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Hull speed

Hull speed, sometimes referred to as displacement speed, is a common rule of thumb based on the speed/length ratio of a displacement hull, used to provide the approximate speed potential (i.e. maximum speed possible) of the hull. It is the speed of a deep water wave whose wavelength is equal to the waterline length of the hull. The most commonly used hull speed constant is the wave propagation speed for the hull length, and it serves well for traditional sailing hulls. In English units, it is expressed as:

\mbox{knots} \approx 1.34 \times \sqrt{l \mbox{ft}}

Or, in metric units:

\mbox{knots} \approx 2.43 \times \sqrt{l \mbox{m}}

where "l" is the length of the waterline (LWL) in feet or meters.

Hull speed is typically not a term used by naval architects (they use, instead, a specific speed/length ratio for the hull in question) but is often used by amateur builders of displacement hulls, such as small sailboats and rowboats.

The concept has to do with the effect of drag from the water on the hull. With all else being equal, a longer boat will have a higher hull speed. In yacht racing this is demonstrated by looking at handicap ratings such as PHRF; generally speaking longer boats have higher handicap, although there are other factors.

Additional recommended knowledge



The quantification of the speed/length ratio is generally credited to William Froude, who used a series of scale models to measure the resistance each model offered when towed at a given speed. Froude's observations led him to derive the Froude number, which allows experimental observations performed on scale models to be applied to full-scale vessels.

The speed-to-length ratio is traditionally expressed in knots of speed (V) and feet of waterline length (LWL):

\textrm{Speed Length Ratio} =\frac {V}{\sqrt \textrm{LWL} }


The speed/length ratio is strictly only useful when comparing different scalings of otherwise identical hulls whose drag is dominated by wave drag. However, for many hulls, a generic speed/length ratio will provide a good general estimate of the speed potential of the hull when it is operating in displacement mode. This is commonly called the hull speed, and this term is commonly found in the boating community and among amateur builders, though it is not used by naval architects or engineers.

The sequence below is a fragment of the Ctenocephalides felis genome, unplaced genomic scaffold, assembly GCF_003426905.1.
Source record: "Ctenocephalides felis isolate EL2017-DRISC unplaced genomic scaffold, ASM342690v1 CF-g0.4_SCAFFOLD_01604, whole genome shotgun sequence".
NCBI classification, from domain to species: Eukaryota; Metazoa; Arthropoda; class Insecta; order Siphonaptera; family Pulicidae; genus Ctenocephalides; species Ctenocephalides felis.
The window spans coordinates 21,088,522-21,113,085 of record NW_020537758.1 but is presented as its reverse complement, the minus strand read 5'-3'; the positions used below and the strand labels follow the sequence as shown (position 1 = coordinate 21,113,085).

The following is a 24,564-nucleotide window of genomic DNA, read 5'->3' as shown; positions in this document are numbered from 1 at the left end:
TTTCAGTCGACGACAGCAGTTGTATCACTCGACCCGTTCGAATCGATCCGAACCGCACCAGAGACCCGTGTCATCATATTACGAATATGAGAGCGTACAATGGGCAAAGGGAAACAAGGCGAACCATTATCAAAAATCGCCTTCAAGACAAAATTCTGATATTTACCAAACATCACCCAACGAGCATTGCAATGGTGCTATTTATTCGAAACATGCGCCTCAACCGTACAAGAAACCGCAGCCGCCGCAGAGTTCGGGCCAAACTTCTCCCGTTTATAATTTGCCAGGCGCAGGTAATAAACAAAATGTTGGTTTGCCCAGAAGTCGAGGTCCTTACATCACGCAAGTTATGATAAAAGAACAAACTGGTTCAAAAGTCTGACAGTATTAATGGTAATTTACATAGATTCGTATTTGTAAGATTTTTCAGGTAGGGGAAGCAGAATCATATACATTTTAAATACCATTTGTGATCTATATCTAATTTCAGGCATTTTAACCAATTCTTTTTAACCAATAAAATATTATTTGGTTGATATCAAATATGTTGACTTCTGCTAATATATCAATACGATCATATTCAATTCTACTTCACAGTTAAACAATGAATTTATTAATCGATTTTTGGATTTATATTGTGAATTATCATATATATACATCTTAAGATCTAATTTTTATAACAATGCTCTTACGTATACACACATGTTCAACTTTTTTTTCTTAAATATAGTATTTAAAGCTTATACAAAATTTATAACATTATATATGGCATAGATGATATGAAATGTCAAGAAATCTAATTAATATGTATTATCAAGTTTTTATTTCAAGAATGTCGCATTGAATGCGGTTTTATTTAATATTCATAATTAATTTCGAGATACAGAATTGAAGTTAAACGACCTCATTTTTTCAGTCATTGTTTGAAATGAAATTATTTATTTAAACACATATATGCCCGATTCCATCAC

The hull speed limit does not readily apply to certain types of hull which are not primarily limited by wave drag. Examples of these craft are:

  • Very long, narrow hulls such as rowing shells, flatwater racing canoes and kayaks, and multihulls such as catamarans and proas. In these hulls, skin drag is often far greater at the normal operating speeds than the wave drag.
  • Boats which operate in a semi-displacement mode where the hull shape provides some lift. In these hulls, the lift reduces the displacement, providing a reduction in the quantity of water moved and a corresponding reduction in wave drag.
  • Small, highly powered boats such as sailing dinghies and personal watercraft, which can easily plane. These hulls quickly and easily surmount their bow waves, and rely entirely on dynamic lift when planing.

Some boats, such as the proa, have both a narrow hull and are capable of operating in a semi-displacement or planing mode. Very large vessels, such as supertankers, are also generally limited by skin drag. This is not due to any special property of the hull, but rather to a low power to displacement ratio, which keeps the vessels operating at speed/length ratios well below the hull speed.

The most commonly used hull speed constant is the wave propagation speed for the hull length, and it serves well for traditional sailing hulls. In English units, it is expressed as:

\mbox{knots} \approx 1.34 \times \sqrt{l \mbox{ft}}

Or, in metric units:

\mbox{knots} \approx 2.43 \times \sqrt{l \mbox{m}}

In reality, speed/length ratios (in English units) of real hulls vary from as low as 1.18 for blunt hulls such as barges to over 1.42 for long, thin hulls. Also, since hull speed takes into account only the wave making resistance, large hulls (over 200 ft or 60 m) will be more limited by other forms of drag[1].


Displacement hulls (for example those not planing on the surface of the water) have a maximum speed beyond which they tend to 'dig in', with their bows high and sterns low, and become increasingly wasteful of propulsive power. This is known as their hull speed and it depends mainly upon waterline length. For various displacement boat hulls the following table relates waterline lengths to hull speeds and so gives some examples of usage of the unit knots..

Hull speeds
Waterline length (ft) Waterline length (m) Hull speed (kn) Type of Boat
10 3.0 4.4 Dinghy
18 5.5 5.9 Small fishing or pleasure boat
28 8.5 7.3 Small yacht
36 11.0 8.2 Family yacht
50 15 9.8 Small commercial fishing boat or ferry
200 61 20 Small commercial ship
400 122 28 Typical cruise or container ship


  • A simple explanation of hull speed as it relates to heavy and light displacement hulls
  • Hull speed chart for use with rowed boats
  • On the subject of high speed monohulls, Daniel Savitsky, Professor Emeritus, Davidson Laboratory, Stevens Institute of Technology
  • Low Drag Racing Shells
This article is licensed under the GNU Free Documentation License. It uses material from the Wikipedia article "Hull_speed". A list of authors is available in Wikipedia.
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